The Constitution grants to Congress a number of specific powers to control war and military affairs: to declare war; grant letters of marque and reprisal; raise and support armies and provide and maintain a navy; make regulations of the land and naval forces; call forth the militia; and provide for organizing, arming, and disciplining the militia. Moreover, since commercial conflicts between nations were often a cause of war, the Constitution vests in Congress the power to regulate foreign commerce, an area directly related to the war power.

The framers recognized that in emergency situations, the President might have to use military force to repel sudden attacks without first obtaining authority from Congress. The early draft of what became the Declare War Clause empowered Congress to “make war.” Charles Pinckney objected that legislative proceedings “were too slow” for the safety of the country in an emergency since he expected Congress to meet but once a year. Madison and Elbridge Gerry moved to insert “declare” for “make,” leaving to the President “the power to repel sudden attacks.” Their motion carried 7 to 2. After Rufus King explained that “make” war might be understood to “conduct” war, which was “an Executive function,” Connecticut changed its vote, and the final tally was 8 to 1.9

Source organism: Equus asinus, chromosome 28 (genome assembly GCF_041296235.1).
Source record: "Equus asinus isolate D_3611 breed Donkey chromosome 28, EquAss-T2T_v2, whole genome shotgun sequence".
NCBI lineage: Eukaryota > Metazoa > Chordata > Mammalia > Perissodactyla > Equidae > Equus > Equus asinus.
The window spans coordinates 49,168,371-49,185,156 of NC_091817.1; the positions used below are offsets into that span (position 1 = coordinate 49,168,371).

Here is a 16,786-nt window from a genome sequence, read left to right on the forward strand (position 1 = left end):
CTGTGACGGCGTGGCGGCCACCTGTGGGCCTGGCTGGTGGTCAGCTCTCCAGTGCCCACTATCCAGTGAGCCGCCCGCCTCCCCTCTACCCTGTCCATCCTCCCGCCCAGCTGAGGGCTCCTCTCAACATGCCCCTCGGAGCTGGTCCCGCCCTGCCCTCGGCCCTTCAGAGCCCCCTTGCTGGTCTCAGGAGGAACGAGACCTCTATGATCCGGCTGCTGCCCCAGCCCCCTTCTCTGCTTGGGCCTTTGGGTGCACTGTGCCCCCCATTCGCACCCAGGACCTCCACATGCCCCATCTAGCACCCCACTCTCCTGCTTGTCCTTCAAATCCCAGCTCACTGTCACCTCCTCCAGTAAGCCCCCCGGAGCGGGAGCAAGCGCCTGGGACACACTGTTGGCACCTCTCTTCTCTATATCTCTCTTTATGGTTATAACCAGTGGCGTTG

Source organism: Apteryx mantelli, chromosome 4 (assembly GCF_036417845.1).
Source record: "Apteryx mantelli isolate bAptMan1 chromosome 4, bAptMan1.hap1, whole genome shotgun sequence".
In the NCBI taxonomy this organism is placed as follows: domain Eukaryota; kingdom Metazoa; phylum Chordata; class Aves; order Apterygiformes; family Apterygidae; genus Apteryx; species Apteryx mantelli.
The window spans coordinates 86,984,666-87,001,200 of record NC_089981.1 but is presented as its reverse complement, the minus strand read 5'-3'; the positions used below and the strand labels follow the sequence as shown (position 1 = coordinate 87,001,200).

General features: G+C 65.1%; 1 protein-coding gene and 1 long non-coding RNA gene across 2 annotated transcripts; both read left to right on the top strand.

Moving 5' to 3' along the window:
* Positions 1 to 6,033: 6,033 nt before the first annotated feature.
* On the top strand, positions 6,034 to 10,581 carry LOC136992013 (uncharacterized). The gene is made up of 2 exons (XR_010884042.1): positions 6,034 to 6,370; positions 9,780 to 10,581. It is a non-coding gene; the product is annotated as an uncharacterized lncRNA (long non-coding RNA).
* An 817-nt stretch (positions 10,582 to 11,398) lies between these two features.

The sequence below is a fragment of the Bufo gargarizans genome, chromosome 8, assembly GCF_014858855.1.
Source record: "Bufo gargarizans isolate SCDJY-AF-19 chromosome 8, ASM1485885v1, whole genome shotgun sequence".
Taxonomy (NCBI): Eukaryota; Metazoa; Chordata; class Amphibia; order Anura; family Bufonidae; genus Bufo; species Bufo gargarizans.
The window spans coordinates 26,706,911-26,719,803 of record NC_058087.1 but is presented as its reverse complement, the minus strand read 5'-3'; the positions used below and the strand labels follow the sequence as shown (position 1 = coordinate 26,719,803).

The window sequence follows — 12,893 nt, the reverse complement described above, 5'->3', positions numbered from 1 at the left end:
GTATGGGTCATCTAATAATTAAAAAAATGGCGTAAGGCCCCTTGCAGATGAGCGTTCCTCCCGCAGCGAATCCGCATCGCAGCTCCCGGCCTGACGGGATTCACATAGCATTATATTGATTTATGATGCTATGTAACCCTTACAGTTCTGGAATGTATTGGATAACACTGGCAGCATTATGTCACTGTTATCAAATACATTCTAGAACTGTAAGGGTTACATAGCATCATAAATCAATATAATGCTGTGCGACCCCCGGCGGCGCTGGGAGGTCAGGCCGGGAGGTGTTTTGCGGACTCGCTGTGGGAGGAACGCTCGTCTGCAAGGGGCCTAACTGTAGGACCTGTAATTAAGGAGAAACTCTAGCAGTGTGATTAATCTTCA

The President’s war power here was defensive, not offensive. Reactions to the Madison-Gerry amendment reinforce the narrow grant of authority to the President. Pierce Butler wanted to give the President the power to make war, arguing that he “will have all the requisite qualities, and will not make war but when the Nation will support it.” Roger Sherman objected: “The Executive shd. be able to repel and not to commence war.” Gerry said he “never expected to hear in a republic a motion to empower the Executive alone to declare war.” George Mason spoke “agst giving the power of war to the Executive, because not safely to be trusted with it …. He was for clogging rather than facilitating war.”

Similar statements were made at the state ratifying conventions. In Pennsylvania, James Wilson expressed the prevailing sentiment that the system of checks and balances “will not hurry us into war; it is calculated to guard against it. It will not be in the power of a single man, or a single body of men, to involve us in such distress; for the important power of declaring war is vested in the legislature at large.”10 In North Carolina, James Iredell pointed out that the king of Great Britain had the power to raise fleets and armies and to declare war, whereas the U.S. Constitution vested those powers “in other hands.”11 In South Carolina, Charles Pinckney assured his colleagues that the President’s powers “did not permit him to declare war.”12

The title “Commander in Chief” implies the duty to repel sudden attacks, but beyond that responsibility, the President had to await congressional authority. The title also represents an important method for preserving civilian supremacy over the military. The person leading the armed forces would be the civilian President, not a military officer. Attorney General Edward Bates explained in 1861 that the President is Commander in Chief not because he is “skilled in the art of war” but to keep the army “subordinate to the civil power.”13